Daly’s apparent strategy to do that apparently involves dialing back political activism. Should other evangelical organizations follow his example? Or is it dangerous for evangelical groups to cede any political ground given the issues at stake today?

- CNN Writer

Filed under: Barack Obama • Christianity • Church and state • Culture wars • Faith • Gay rights • Politics • Uncategorized

soundoff (419 Responses)
  1. Plamen

    Saw the show in Norfolk 23rd. Was blown away with wall-to-wall dancing. My seat was on the side, front row, so the lihgts didn't bother me. Melanie was fabulous; a bundle of energy, & Sasha was awsome too. Truly those 2 gals are the hit of the entire season. Marko was missed & his fans all wish him a speedy recovery from the MCL injury. I agree with above ideas, to have an MC, or dancers to introduce the next act. Melanie takes your breath away when she makes her leap of faith . The schedule has jammed lots of cities in a very small window of time so the dancers are going to be worn to a frazzle by the end of the tour. How about next time you spread it out a lot more, giving the dancers more single days off, & thus be able to add more cities. This was my first live show. A few of the all stars in the mix would have been icing on the cake !!! Hats off to the group for all the high energy. A must see show !!!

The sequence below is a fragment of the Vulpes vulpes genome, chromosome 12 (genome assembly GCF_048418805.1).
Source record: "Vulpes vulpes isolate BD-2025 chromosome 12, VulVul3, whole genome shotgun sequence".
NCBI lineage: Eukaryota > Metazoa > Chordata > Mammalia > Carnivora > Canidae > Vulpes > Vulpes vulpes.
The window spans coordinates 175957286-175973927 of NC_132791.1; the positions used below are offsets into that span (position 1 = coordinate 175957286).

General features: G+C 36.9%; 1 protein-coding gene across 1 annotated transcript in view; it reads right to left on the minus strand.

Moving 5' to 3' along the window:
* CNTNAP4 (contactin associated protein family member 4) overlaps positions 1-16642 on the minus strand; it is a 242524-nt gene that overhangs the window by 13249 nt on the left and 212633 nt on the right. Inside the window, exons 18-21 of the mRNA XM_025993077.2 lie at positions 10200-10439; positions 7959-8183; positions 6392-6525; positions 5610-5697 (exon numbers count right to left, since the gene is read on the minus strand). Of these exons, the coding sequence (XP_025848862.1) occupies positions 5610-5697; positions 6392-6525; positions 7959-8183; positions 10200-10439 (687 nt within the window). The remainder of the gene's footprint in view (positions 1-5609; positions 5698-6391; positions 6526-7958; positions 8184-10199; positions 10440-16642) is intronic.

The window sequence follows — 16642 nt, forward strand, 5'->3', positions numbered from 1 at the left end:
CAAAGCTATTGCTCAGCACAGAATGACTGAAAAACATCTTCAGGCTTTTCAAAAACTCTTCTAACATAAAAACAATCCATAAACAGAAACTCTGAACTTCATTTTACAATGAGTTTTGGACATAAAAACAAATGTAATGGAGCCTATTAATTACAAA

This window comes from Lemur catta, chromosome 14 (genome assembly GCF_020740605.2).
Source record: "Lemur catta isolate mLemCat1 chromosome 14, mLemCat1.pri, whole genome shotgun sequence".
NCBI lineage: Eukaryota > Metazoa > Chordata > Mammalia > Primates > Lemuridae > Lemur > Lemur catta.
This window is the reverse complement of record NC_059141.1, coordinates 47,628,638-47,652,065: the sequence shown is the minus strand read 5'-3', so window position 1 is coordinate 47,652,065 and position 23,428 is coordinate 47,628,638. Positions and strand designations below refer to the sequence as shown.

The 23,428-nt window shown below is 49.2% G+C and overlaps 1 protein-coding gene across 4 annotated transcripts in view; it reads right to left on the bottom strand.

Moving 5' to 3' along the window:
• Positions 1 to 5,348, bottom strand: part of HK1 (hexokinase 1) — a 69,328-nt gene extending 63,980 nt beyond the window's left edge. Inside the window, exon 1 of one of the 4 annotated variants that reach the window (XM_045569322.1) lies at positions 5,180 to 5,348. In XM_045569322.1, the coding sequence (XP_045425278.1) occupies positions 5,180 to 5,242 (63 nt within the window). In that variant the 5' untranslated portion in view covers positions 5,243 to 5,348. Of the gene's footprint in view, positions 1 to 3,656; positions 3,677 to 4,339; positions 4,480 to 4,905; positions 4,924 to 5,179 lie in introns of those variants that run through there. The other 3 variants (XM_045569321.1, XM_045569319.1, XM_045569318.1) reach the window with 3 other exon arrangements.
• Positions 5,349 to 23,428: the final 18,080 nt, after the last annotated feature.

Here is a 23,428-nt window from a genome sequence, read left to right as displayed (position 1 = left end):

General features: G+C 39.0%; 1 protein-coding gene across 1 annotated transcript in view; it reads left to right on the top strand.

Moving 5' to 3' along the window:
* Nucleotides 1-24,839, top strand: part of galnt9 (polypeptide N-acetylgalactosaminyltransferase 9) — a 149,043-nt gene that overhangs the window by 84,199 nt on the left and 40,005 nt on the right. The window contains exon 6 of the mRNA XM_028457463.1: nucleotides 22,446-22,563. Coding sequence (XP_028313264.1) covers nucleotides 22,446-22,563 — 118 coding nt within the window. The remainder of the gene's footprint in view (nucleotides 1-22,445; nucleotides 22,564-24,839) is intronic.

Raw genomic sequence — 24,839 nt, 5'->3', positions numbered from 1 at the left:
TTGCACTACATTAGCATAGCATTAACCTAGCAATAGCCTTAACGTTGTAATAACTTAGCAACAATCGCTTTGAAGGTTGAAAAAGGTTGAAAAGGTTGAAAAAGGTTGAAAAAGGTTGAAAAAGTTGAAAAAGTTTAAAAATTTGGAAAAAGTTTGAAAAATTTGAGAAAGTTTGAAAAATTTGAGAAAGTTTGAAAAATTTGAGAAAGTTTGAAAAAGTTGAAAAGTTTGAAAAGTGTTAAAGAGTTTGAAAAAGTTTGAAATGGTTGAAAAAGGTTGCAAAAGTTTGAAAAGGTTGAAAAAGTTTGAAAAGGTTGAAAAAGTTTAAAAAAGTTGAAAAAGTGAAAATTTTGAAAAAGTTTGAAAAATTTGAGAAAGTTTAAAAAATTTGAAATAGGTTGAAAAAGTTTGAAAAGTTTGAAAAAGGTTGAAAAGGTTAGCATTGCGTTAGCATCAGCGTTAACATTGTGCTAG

July 29, 2012 at 5:41 pm |
  2. tryecrot

    Yes there should realize the opportunity to RSS commentary, quite simply, CMS is another on the blog.

    August 28, 2011 at 11:33 am |
  3. DiamondSky

    Yes, CNN, you have bias against conservatives and Christians. We knew it all along, but be more fair. Don't help your nation collapse more rapidly.

    July 13, 2011 at 9:42 am |
  4. Erik

    Hey, CNN. Why are ultra-liberal comments permitted to be rude, insulting, crude, and inappropriate, but when someone reminds you of the truth in a polite way, you don't even allow the post? It is because CNN is a dishonest servant of the devil, who Jesus referred to as the father of all lies. May God deal with the human race as he sees fit, and in the meantime, people who have their head on straight will not waste their time looking at CNN.

    July 12, 2011 at 8:58 pm |
    • Rhonda

      Chill, Brother. Sometimes you have to reword your comment to get it by the banned words mechanism.

      July 12, 2011 at 10:26 pm |
    • Reality

      The moderators of this blog have set up a secret forbidden word filter which unfortunately not only will delete or put your comment in the dreaded "waiting for moderation" category but also will do the same to words having fragments of these words. For example, "t-it" is in the set but the filter will also pick up words like Hitt-ite, t-itle, beati-tude, practi-tioner and const-tution. Then there are words like "an-al" thereby flagging words like an-alysis and "c-um" flagging acc-umulate or doc-ument. And there is also "r-a-pe", “a-pe” and “gra-pe”, "s-ex", and "hom-ose-xual". You would think that the moderators would have corrected this by now considering the number of times this has been commented on but they have not. To be safe, I typically add hyphens in any word that said filter might judge "of-fensive".

      • More than one web address might also activate “waiting for moderation”. Make sure the web address does not have any forbidden word or fragment.